SP: In hindsight, we must've looked like such goofballs out there. Anybody who knew anything about race car building must've looked at those things and said, "Oh, my God. I can't believe they're sending these things down the dragstrip that fast." But I think that was the whole point, in a way. The NHRA started with guys from the street who needed a place to race, and that was our generation doing that again. It just happened to be with FWD Hondas.
HT: Was that a nerve-wracking experience, racing your Civic in front of a crowd who came to see 6,000-plus-horsepower Funny Cars?
SP: Totally. I mean, I'd been down the dragstrip a lot of times, but we were having dreams of grandeur, where we were like, "OK, this is the moment. It's gonna be professional racing from here on out." There was definitely a lot of pressure, but because we were living it, always working on our race cars, and always going to the dragstrip, it was just another day at the track when it finally came to driving the car down the track.
HT: When your next car, the tube-frame Civic, first came out in 1998, it was way ahead of the curve in terms of what everyone else was doing. Where did the foresight to build a car like that come from?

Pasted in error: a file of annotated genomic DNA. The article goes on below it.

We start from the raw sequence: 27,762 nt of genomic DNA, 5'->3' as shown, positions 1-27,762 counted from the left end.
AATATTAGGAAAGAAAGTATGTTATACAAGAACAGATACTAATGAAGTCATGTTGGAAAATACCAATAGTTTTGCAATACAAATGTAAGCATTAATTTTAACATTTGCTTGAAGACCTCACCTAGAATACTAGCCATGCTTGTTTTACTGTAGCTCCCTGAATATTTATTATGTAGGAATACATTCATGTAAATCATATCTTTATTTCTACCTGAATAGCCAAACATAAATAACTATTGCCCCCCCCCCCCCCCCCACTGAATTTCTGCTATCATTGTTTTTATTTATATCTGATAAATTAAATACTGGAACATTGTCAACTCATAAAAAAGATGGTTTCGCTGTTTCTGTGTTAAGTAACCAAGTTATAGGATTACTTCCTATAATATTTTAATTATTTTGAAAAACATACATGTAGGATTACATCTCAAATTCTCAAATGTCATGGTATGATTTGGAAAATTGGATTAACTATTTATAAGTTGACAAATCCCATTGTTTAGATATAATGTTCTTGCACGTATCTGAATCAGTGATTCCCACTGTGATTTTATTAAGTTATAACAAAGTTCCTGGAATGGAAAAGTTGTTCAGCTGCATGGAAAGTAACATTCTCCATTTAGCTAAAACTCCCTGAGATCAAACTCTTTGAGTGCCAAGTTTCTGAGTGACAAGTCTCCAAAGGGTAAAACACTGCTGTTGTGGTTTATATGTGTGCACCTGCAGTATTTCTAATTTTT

SP: It was Shaun. Shaun was the guy where things would snowball, but it was me who would regulate and say, "OK, we've got to finish this and move to the next step." I regulated the project, in a way, because up until that time, Shaun had never had projects that were finished. That's what my business was-making sure [customers' cars] were finished on time-that's what I carried over to the build of the race car. I don't think there was much of that [out there]. Maybe you had someone like Myles who was good at that; he had a business, and he also had race cars, so he understood how he needed to finish stuff to be able to make it, to actually race it.
HT: Where did the funding come from for the tube-frame car?
SP: That was my college education money right there, and Shaun's time. When you see the first images and video of that car, there was not a single sticker on it. I don't even think I had my name on it. We wanted to buy everything and make sure that it was just us. No one else got credit for it other than the people who actually put effort into it.
HT: What was the reason for that?
SP: Seeing the landscape of other racers trying to go professional but not having a professional outlook-stickers all over, the car not looking good. It's what we thought we needed to do to take that next step to be professional, which was: decals on the car are monetary. It's advertising space, so it's not the bro deal anymore.
HT: It seemed as though everyone was progressing at the same rate, and then when that car came out, all of that changed. What was the impetus for such a car?
SP: People had already gone 10s, and we'd already run 10s, so the next logical step was nines.
HT: Was there a sense of urgency to get the car finished and run nines? Were you afraid somebody else would beat you to it?